The Critical Essays of a Country Parson

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Longmans, Green,, 1867 - Literature - 370 pages
 

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Page 175 - It is good in discourse, and speech of conversation, to vary, and intermingle speech of the present occasion with arguments, tales with reasons, asking of questions with telling of opinions, and jest with earnest; for it is a dull thing to tire, and, as we say now, to jade any thing too /far.
Page 218 - Raven', as most generally known. It is my design to render it manifest that no one point in its composition is referable either to accident or intuition - that the work proceeded, step by step, to its completion with the precision and rigid consequence of a mathematical problem.
Page 123 - ... her bliss : She knows not what his greatness is, For that, for all, she loves him more. For him she plays, to him she sings Of early faith and plighted vows; She knows but matters of the house, And he, he knows a thousand things. Her faith is fixt and cannot move, She darkly feels him great and wise, She dwells on him with faithful eyes, ' I cannot understand : I love.
Page 233 - Looking about me upon the wide waste of liquid ebony on which we were thus borne, I perceived that our boat was not the only object in the embrace of the whirl. Both above and below us were visible fragments of vessels, large masses of building timber and trunks of trees, with many smaller articles, such as pieces of house furniture, broken boxes, barrels, and staves.
Page 47 - Yet I doubt not through the ages one increasing purpose runs, And the thoughts of men are widened with the process of the suns.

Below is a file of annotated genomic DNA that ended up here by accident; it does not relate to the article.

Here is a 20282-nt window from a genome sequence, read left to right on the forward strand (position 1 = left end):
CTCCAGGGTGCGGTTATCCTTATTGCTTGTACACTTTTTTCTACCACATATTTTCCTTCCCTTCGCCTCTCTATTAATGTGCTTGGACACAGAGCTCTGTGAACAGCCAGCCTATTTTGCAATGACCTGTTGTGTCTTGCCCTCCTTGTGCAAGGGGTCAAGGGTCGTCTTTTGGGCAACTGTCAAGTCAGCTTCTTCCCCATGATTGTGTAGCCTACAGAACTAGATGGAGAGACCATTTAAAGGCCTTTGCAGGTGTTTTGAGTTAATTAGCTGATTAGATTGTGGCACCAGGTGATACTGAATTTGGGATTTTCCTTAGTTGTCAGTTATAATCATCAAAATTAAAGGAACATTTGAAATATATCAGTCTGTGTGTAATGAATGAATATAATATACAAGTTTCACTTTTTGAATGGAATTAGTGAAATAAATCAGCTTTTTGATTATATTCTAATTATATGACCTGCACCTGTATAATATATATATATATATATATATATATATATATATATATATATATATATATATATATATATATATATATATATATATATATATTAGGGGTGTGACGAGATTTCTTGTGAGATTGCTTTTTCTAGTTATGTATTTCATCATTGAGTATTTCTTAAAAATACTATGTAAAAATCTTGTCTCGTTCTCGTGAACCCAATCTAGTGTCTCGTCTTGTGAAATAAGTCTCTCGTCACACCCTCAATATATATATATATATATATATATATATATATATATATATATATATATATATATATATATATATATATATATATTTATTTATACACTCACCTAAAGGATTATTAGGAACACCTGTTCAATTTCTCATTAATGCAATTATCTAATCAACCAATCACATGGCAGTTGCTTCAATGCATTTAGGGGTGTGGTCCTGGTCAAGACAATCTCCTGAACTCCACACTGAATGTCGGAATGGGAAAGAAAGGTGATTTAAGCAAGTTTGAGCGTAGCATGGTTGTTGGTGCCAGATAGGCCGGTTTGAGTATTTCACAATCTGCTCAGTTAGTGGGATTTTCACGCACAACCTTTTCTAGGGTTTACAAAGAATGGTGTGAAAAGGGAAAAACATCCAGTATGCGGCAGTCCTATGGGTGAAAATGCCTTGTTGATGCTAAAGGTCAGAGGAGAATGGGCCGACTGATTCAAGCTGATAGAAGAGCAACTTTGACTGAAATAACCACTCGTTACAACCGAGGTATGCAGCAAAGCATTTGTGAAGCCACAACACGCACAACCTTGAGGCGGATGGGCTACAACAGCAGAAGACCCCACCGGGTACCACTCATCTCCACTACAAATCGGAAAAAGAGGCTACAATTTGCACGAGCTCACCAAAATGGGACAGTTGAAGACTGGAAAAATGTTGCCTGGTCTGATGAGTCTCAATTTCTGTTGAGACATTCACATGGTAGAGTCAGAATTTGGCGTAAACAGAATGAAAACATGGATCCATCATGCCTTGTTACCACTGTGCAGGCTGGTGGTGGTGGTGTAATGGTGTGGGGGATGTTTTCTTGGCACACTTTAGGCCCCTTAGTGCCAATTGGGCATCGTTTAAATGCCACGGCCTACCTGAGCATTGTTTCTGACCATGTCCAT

Page 231 - I perceived that what seamen term the chopping character of the ocean beneath us, was rapidly changing into a current which set to the eastward. Even while I gazed, this current acquired a monstrous velocity. Each moment added to its speed - to its headlong impetuosity. In five minutes the whole sea, as far as Vurrgh, was lashed into ungovernable fury; but it was between Moskoe and the coast that the main uproar held its sway.
Page 232 - ... swaying to and fro with the immense sweeps and swelters of the whirl. Scarcely had I secured myself in my new position when we gave a wild lurch to starboard, and rushed headlong into the abyss.
Page 261 - Suppose, now, one of these engines to be going along a railroad at the rate of nine or ten miles an hour, and that a cow were to stray upon the line and get in the way of the engine ; would not that, think you, be a very awkward circumstance ? "
Page 334 - With antique pillars massy proof, And storied windows richly dight, Casting a dim religious light. There let the pealing organ blow To the full-voiced choir below. In service high, and anthems clear, As may with sweetness through mine ear, Dissolve me into ecstasies, And bring all Heaven before mine eyes.
Page 92 - He either fears his fate too much or his desert is small. who dares not put it to the touch and win or lose it all...

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